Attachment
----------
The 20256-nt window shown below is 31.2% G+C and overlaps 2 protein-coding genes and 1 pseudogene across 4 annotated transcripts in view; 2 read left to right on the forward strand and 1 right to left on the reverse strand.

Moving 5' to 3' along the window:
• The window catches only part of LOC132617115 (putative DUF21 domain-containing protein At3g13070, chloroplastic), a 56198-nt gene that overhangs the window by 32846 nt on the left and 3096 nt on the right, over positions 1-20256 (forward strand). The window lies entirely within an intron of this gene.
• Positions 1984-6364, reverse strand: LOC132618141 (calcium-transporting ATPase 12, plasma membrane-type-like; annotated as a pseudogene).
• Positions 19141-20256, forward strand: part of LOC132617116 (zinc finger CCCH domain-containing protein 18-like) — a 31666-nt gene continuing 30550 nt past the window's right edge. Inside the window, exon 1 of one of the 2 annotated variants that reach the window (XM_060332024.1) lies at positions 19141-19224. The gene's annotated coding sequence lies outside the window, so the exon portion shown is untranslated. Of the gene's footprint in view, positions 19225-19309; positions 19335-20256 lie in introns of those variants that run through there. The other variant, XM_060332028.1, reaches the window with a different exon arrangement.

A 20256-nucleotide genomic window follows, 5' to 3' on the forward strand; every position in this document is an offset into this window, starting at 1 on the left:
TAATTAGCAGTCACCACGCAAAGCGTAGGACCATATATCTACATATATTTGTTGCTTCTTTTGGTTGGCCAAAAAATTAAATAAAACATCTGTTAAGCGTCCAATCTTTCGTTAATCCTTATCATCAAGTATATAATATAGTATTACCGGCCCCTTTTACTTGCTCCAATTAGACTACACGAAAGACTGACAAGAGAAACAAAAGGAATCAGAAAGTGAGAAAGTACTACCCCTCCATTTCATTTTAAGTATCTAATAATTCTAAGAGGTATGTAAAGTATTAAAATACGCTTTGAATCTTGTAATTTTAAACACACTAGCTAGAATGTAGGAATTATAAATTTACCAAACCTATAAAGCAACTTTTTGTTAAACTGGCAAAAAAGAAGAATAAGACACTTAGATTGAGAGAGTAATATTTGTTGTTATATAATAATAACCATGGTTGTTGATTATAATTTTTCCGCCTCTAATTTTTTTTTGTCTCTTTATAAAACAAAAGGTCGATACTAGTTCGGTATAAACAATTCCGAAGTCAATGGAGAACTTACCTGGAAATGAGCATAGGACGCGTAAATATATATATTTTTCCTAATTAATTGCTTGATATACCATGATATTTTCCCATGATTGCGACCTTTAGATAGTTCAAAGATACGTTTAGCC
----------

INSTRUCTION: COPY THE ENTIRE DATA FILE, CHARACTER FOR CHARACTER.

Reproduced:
The 20256-nt window shown below is 31.2% G+C and overlaps 2 protein-coding genes and 1 pseudogene across 4 annotated transcripts in view; 2 read left to right on the forward strand and 1 right to left on the reverse strand.

Moving 5' to 3' along the window:
• The window catches only part of LOC132617115 (putative DUF21 domain-containing protein At3g13070, chloroplastic), a 56198-nt gene that overhangs the window by 32846 nt on the left and 3096 nt on the right, over positions 1-20256 (forward strand). The window lies entirely within an intron of this gene.
• Positions 1984-6364, reverse strand: LOC132618141 (calcium-transporting ATPase 12, plasma membrane-type-like; annotated as a pseudogene).
• Positions 19141-20256, forward strand: part of LOC132617116 (zinc finger CCCH domain-containing protein 18-like) — a 31666-nt gene continuing 30550 nt past the window's right edge. Inside the window, exon 1 of one of the 2 annotated variants that reach the window (XM_060332024.1) lies at positions 19141-19224. The gene's annotated coding sequence lies outside the window, so the exon portion shown is untranslated. Of the gene's footprint in view, positions 19225-19309; positions 19335-20256 lie in introns of those variants that run through there. The other variant, XM_060332028.1, reaches the window with a different exon arrangement.

A 20256-nucleotide genomic window follows, 5' to 3' on the forward strand; every position in this document is an offset into this window, starting at 1 on the left:
TAATTAGCAGTCACCACGCAAAGCGTAGGACCATATATCTACATATATTTGTTGCTTCTTTTGGTTGGCCAAAAAATTAAATAAAACATCTGTTAAGCGTCCAATCTTTCGTTAATCCTTATCATCAAGTATATAATATAGTATTACCGGCCCCTTTTACTTGCTCCAATTAGACTACACGAAAGACTGACAAGAGAAACAAAAGGAATCAGAAAGTGAGAAAGTACTACCCCTCCATTTCATTTTAAGTATCTAATAATTCTAAGAGGTATGTAAAGTATTAAAATACGCTTTGAATCTTGTAATTTTAAACACACTAGCTAGAATGTAGGAATTATAAATTTACCAAACCTATAAAGCAACTTTTTGTTAAACTGGCAAAAAAGAAGAATAAGACACTTAGATTGAGAGAGTAATATTTGTTGTTATATAATAATAACCATGGTTGTTGATTATAATTTTTCCGCCTCTAATTTTTTTTTGTCTCTTTATAAAACAAAAGGTCGATACTAGTTCGGTATAAACAATTCCGAAGTCAATGGAGAACTTACCTGGAAATGAGCATAGGACGCGTAAATATATATATTTTTCCTAATTAATTGCTTGATATACCATGATATTTTCCCATGATTGCGACCTTTAGATAGTTCAAAGATACGTTTAGCC